Immigration agents could start arresting undocumented crime victims at courthouses, a Department of Homeland Security official announced Tuesday, sparking criticism from state officials who argue that such policies would prevent local police departments and prosecutors from doing their jobs.
David Lapan, a spokesman with the department, told reporters that someone who is subject to deportation shouldn't be shielded simply because he or she is a crime victim. Witnesses to crimes shouldn't be protected either, he added.
"Just because they're a victim in a certain case does not mean there's not something in their background that could cause them to be a removable alien," Lapan said. "Just because they're a witness doesn't mean they might not pose a security threat for other reasons."
But critics claim that the presence of Immigration and Customs Enforcement agents at courthouses would deter victims from reporting crimes and witnesses from testifying to them.
Tani Cantil-Sakauye, the chief justice of California, sent a letter to Attorney General Jeff Sessions and DHS Secretary John Kelly last month amid reports of ICE officials cuffing undocumented immigrants at courthouses across the Golden State.
"Our courthouses serve as a vital forum for ensuring access to justice and protecting public safety," Cantil-Sakauye wrote. "Courthouses should not be used as bait in the necessary enforcement of our country's immigration laws."
Echoing Cantil-Sakauey's criticism, Los Angeles Police Chief Charlie Beck said that his city has seen a 25% drop in the number of sexual assaults reported by Latino residents since President Trump took office. He also reported a 10% drop in domestic violence reports among the same group.
In a joint response to Cantil-Sakauye's letter, Kelly and Sessions argued that conducting arrests at courthouses safeguards ICE agents from violence, as suspects have had to first go through weapon screenings before entering the judicial buildings. They also argued that detaining people at courthouses in so-called sanctuary states, such as California and New York, is necessary since they refuse to cooperate with detainer requests from ICE.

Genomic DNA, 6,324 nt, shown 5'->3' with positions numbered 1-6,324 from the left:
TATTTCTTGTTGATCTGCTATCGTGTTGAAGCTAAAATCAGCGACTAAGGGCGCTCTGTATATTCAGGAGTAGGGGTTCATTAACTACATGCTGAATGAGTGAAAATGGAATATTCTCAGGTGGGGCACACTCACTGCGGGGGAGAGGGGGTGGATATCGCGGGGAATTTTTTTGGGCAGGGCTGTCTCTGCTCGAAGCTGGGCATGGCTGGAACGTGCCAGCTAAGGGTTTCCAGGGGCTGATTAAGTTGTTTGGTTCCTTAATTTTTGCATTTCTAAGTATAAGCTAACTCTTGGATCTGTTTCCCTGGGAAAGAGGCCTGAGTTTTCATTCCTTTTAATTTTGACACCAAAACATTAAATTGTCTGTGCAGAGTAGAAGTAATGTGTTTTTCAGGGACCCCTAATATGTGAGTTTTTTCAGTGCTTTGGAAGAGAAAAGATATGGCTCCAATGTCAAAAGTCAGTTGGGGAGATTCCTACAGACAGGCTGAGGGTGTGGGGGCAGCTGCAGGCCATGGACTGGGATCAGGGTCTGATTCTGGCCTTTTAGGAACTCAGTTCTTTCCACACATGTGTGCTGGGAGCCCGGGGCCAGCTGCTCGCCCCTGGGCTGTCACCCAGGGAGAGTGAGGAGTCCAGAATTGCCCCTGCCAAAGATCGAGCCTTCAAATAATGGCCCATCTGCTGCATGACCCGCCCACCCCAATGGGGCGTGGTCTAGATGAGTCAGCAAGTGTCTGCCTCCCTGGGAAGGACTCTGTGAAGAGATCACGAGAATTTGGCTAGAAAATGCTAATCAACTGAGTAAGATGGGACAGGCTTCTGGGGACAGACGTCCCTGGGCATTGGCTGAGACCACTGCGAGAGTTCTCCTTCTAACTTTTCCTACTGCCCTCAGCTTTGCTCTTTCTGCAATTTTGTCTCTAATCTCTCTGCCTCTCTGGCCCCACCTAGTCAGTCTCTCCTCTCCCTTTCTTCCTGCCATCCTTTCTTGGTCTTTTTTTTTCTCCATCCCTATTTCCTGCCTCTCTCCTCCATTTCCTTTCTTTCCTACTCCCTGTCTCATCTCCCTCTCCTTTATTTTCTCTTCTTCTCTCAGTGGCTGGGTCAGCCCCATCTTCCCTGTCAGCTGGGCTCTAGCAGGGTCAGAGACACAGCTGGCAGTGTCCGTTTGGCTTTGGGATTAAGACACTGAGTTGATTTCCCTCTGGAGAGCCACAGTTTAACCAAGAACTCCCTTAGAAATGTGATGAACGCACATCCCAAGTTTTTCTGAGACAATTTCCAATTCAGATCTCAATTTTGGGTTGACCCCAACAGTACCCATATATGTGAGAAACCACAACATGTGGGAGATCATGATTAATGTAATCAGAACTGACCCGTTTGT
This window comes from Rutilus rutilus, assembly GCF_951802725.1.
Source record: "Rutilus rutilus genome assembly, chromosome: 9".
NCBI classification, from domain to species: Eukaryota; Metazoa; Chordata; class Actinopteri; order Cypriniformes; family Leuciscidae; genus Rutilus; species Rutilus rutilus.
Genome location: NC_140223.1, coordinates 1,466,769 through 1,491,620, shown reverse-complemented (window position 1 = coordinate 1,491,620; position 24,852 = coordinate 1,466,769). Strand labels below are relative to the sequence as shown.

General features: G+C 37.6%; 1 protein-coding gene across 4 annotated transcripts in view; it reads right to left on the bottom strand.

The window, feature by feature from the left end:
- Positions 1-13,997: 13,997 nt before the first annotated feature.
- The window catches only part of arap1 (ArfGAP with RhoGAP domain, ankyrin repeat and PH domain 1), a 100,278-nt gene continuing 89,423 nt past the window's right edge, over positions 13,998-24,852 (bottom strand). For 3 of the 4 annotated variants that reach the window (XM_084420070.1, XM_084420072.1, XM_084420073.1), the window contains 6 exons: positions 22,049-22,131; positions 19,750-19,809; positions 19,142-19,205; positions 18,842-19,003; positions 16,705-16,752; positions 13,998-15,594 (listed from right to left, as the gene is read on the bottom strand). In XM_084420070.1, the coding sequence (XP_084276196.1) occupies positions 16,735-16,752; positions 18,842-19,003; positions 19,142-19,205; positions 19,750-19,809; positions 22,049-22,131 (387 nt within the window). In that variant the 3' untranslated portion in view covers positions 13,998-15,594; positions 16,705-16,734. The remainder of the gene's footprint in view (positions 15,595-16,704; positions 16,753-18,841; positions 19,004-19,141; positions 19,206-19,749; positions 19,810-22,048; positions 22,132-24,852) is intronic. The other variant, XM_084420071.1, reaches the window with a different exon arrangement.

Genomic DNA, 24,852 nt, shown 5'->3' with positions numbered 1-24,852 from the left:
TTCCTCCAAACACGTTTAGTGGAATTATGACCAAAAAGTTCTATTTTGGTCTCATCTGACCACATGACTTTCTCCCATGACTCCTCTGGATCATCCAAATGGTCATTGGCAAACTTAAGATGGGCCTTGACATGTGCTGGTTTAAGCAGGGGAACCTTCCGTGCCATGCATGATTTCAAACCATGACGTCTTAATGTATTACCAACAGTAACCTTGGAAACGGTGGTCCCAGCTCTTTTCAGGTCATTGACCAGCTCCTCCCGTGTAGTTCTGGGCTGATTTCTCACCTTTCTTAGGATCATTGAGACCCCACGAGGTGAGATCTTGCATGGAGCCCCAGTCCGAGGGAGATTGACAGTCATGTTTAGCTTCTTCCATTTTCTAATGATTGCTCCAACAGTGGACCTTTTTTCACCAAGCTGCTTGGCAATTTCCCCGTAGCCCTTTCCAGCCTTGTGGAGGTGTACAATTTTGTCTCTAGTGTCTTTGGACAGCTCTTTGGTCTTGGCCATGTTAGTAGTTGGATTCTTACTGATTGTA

"As a result, ICE officers and agents are required to locate and arrest these aliens in public places," Kelly and Sessions wrote.
Speaking to reporters on Tuesday, Lapan tried to assure critics that undocumented immigrants who have been subjected to sexual assault and domestic violence can apply for so-called U visas.
But the government only offers 10,000 such visas per year, and application processes can take months. Furthermore, some recent ICE arrests seem to suggest that the victims Lapan referred to are still being targeted.
A case that recently made national headlines involved an undocumented woman from Mexico who was arrested at a courthouse in El Paso, Texas, when she apparently tried to file a protective order against a boyfriend she claimed was abusing her.
"We will not continue to contribute to the safety of the United States and the State of Texas if people don't feel comfortable reporting domestic abuse, reporting crime, serving as witnesses, working with law enforcement," Democratic Texas Rep. Beto O'Rourke said on the House floor after the woman's arrest in February. "I urge this administration to send an unequivocal message that it is imperative that we respect all people of all communities regarding their immigration status."
REVILLA LAW FIRM, P.A.
Miami immigration lawyers and deportation defense law
Our Miami immigration attorneys are known for representing clients in all areas of immigration law with a concentration in deportation defense. Antonio G. Revilla III is a Former U.S. Immigration Prosecutor and a Miami immigration attorney with over 25 years of legal experience.
Mr. Revilla has gained an impressive reputation in the South Florida legal community and he is the lawyer that other lawyers call to handle complex immigration cases. What differentiates Mr. Revilla and his team of immigration associates is that they focus on the issues and develop effective legal strategies that will help you achieve the best outcome in your immigration case.
Contact the Miami immigration lawyers at Revilla Law Firm, P.A., today to schedule a free in-office consultation with Antonio G. Revilla III. Mr. Revilla also offers telephone consultations for a nominal fee.
Call: (305) 858-2323 or toll free (877) 854-2323